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I came to Hillsdale College because I wanted a normal college expe­rience.

Of course, I wanted Hillsdale’s liberal edu­cation, to read the canon of the western tra­dition — you’ve seen the brochures. I was skep­tical, too, of the monastic envi­ronment of “great books” schools like the 100-student Thomas More College of Liberal Arts or 400-strong Thomas Aquinas College. That was not the college life about which I’d heard so much — where the football games, where the fra­ter­nities, where even the majors and minors?

Hillsdale seemed to offer good young Repub­lican boys a solid edu­cation that could be com­fortably set aside for time with friends and recre­ation. I was going to a normal college, like the ones you see on TV. In that sense, Hillsdale has been nothing but a dis­ap­pointment to me.

I know now that Hillsdale College is a pro­foundly strange place. From my first inter­ac­tions with my peers and upper­classmen, I began to under­stand that a strange and scary thing happens: Hillsdale changes you into one of its own.

The real glory of Hillsdale is that I wasn’t entirely wrong about her when I chose to come here. Hillsdale is in fact a school with a vibrant Greek life, suc­cessful ath­letic pro­grams, parties and dorm rooms with video games and pranks and even enough anonymity to make it feel com­fortably unclois­tered. I wasn’t wrong about a lick of that stuff. I was simply unin­formed about the real, core, unre­peatable “only at Hillsdale” expe­rience: that these things are in no way exclusive of or set apart from our intel­lectual life.

Pro­fessor of English John Somerville enjoys bragging about the success of the Vis­iting Writers Program here and sharing the tes­timony of pre­vious campus vis­itors about their expe­rience with the college and its stu­dents. What stands out about these stories is that the writers, many of whom are not familiar with Hillsdale or its rep­u­tation, all identify in Hillsdale’s stu­dents some element of unique intel­lectual engagement. You can find nerds any­where in honors col­leges and human­ities core cur­ricula. What you cannot find just any­where is the type of part­nership which Hillsdale has been so quietly inten­tional about cre­ating among us as it trans­forms us from Hillsdale stu­dents into Hillsdale’s stu­dents.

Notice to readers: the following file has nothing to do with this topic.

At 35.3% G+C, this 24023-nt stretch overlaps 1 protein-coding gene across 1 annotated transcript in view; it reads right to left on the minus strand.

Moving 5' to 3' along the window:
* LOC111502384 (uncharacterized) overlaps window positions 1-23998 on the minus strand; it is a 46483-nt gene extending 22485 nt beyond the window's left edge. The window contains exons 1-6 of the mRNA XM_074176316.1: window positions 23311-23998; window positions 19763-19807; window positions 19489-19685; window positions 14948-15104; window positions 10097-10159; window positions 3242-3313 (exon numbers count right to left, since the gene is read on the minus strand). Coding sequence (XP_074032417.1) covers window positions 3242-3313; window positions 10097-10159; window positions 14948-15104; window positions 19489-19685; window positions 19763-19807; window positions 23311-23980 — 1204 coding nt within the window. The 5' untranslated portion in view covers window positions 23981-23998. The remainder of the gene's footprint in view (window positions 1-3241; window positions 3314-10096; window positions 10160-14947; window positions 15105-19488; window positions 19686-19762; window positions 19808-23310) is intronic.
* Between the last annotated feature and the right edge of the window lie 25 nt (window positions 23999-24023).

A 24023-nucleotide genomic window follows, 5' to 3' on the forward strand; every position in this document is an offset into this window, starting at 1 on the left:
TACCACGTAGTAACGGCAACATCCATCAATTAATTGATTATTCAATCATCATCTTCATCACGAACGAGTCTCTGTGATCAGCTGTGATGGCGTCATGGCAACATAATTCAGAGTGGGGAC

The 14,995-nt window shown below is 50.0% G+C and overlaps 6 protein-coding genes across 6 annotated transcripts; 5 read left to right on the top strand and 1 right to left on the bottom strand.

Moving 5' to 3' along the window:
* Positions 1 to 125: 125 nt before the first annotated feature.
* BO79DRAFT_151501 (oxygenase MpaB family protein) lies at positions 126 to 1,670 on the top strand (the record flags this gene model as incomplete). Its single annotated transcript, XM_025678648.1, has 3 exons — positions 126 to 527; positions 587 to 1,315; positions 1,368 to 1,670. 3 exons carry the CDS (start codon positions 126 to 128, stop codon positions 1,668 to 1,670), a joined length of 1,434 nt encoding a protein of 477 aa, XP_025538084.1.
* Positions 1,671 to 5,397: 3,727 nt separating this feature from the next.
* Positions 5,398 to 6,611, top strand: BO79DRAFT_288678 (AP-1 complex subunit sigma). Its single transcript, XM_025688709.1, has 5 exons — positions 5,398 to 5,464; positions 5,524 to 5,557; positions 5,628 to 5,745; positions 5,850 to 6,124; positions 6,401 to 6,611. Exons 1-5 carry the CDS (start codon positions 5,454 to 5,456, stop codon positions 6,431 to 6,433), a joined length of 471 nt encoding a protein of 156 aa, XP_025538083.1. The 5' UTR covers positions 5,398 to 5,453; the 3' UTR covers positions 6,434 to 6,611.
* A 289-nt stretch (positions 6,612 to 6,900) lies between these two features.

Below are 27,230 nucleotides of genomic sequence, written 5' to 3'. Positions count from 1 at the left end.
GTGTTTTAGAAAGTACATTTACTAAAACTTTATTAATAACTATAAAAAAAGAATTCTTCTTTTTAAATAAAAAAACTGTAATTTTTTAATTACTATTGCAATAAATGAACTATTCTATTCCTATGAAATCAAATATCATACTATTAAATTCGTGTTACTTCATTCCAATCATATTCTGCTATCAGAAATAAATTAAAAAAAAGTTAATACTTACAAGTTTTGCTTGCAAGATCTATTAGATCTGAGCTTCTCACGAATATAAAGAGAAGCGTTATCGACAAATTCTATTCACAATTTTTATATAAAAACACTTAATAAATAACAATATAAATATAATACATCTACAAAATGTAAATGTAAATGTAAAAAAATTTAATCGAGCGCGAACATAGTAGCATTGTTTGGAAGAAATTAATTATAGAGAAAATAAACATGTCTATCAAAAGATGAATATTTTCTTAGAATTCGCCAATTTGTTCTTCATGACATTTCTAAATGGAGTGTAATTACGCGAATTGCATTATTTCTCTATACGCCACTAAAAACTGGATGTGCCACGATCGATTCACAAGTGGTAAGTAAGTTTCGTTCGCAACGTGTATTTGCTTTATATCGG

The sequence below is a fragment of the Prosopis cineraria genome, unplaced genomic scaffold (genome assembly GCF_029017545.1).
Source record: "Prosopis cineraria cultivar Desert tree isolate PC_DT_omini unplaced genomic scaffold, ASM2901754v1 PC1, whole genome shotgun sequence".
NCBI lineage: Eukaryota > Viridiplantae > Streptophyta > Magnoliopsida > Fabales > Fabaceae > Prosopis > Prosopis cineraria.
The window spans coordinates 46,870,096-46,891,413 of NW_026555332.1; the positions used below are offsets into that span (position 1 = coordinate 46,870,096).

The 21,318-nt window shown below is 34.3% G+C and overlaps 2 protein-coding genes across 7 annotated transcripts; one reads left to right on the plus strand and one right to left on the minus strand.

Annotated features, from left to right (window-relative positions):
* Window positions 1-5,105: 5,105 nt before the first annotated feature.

Provost David Whalen warned me during an October visit to campus in 2011 that Hillsdale stu­dents can’t go home again without feeling like they’ve just left home. Halfway through my freshman year, I expe­ri­enced that ridiculous claim as per­sonally true. I realized I’d been wrong: that Hillsdale doesn’t simply mean that you happen to be cocktail-party com­fortable with The Western Tra­dition and The American Founding. What it can mean, if it is allowed to, is that things which have been in most places and for many years dead letter become a part of our shared life. It’s organic, unno­ticed as it develops.

This is, in my esti­mation, Hillsdale’s greatest strength as a college. It is informed by the con­ser­v­ative ethos of her pro­fessors and stu­dents and by the large core cur­riculum in the oldest, greatest things, but it’s not really reducible to that. It’s the ability to learn while living, or more accu­rately, live through and in our learning.
We should never take this for granted, and we should take some inspi­ration from our founders, “grateful to God for the ines­timable blessings resulting from the preva­lence of civil and reli­gious liberty and intel­ligent piety in the land, and believing that the dif­fusion of sound learning is essential to the per­pe­tuity of these blessings, having founded and endowed a college at Hillsdale, Hillsdale County, State of Michigan.”